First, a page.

Breast Implant Complications Overview

As with any surgical procedure, no matter how routine it may be, breast augmentation comes with the possibility of side effects. Many patients who receive breast implants do not experience any serious complications as a result of their surgery, but some do and it’s important to know about these potential risks before going forward.See why the new silicone implants are safe and do not leak if puncturedComplications and Adverse Effects of SurgeryImplants can lead to the development of complications or adverse effects in roughly 1% of all patients, causing problems that may need to be addressed through further surgery or medical attention. Patients are usually advised to discuss these risks with their Plastic Surgeon before deciding to move ahead with the procedure. To determine if the procedure is suitable, weigh the benefits against the potential for complications.
Common complications that are related to most surgery:With all surgeries, there is a risk of bleeding or infection. Bleeding around the implant usually occurs within a few hours after surgery, enlarging the breast quite noticeably. Fortunately, Dr. Edelstein can’t recall ever taking someone back to the operating room for this problem. To help prevent infection, you will be given a dose of intravenous antibiotics just before the surgery starts, and then you’ll take it by pill for a few days afterwards. This usually prevents infection.

Seroma is a condition involving the collection of clear tissue fluid around the implant that may need to be drained. It is also uncommon.

Temporary bruising and/or swelling is common. Pain affecting the nipple and breast usually subsides quickly. Rashes on or around the breast, delayed wound healing, and changes in normal sensation (which are usually temporary) can also occur.Complications that are more specific to breast implantsCapsular contracture:Capsular contracture involves scarring and tightening around the implant, causing the breast to feel firm and sometimes look abnormally round or elevated. This can sometimes be treated without surgery, but if the problem persists, may require another operation.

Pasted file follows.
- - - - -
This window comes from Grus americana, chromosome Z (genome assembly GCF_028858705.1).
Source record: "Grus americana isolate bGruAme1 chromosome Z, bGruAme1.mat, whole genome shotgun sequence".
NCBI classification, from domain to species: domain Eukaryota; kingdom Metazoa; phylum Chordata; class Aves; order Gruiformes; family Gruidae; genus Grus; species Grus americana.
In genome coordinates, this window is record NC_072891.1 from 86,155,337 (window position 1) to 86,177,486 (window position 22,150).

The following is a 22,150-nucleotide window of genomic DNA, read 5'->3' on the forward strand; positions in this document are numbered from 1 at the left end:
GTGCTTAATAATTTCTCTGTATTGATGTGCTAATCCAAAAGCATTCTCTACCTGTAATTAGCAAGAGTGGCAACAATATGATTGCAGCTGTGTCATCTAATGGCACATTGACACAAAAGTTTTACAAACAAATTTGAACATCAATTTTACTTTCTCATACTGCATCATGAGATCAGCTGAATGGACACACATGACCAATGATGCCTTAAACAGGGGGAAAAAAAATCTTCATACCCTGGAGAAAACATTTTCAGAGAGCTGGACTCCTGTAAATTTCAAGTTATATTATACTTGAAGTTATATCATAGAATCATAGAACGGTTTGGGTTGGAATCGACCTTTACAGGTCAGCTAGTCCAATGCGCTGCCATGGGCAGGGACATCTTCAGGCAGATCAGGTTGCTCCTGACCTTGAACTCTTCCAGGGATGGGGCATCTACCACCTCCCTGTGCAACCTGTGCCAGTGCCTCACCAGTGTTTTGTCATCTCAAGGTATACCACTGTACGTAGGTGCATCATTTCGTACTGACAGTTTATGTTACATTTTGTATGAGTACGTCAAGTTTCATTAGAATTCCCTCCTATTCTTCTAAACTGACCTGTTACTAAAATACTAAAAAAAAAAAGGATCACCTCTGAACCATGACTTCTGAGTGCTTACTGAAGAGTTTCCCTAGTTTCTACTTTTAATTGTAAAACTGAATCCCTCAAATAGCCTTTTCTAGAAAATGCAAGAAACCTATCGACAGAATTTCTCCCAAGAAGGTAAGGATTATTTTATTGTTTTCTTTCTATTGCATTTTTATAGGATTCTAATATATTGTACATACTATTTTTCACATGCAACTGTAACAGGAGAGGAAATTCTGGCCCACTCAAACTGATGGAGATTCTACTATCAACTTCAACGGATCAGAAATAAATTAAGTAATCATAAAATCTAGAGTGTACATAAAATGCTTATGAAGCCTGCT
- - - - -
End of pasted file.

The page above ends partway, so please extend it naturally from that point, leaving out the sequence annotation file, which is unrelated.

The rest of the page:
Rupture and/or deflation:The longer an implant is in place the more likely it is that a rupture can occur, but it is fairly uncommon prior to 15 years for all implant types. Rupture of saline-filled implants are easier to detect as they will deflate and the breast appears to get smaller within a day or two. The newer silicone cohesive gel-filled implants appear to be quite resistant to rupture. If the shell does crack for some reason, it would be harder to detect since the gel usually does not leak out, the breast doesn’t change its shape, and there are no symptoms. These implants should be monitored on an ongoing basis by your surgeon, particularly beyond 15 years.Aesthetic problems:While qualified surgeons are able to provide patients with the type of results they seek, some aesthetic and/or textural problems can develop regardless of how well surgery has been performed. In some cases, patients will be left with asymmetrical breasts (uneven shape, size or height), a “rippling” or wrinkling effect that can be felt or seen, or an unattractive scar.




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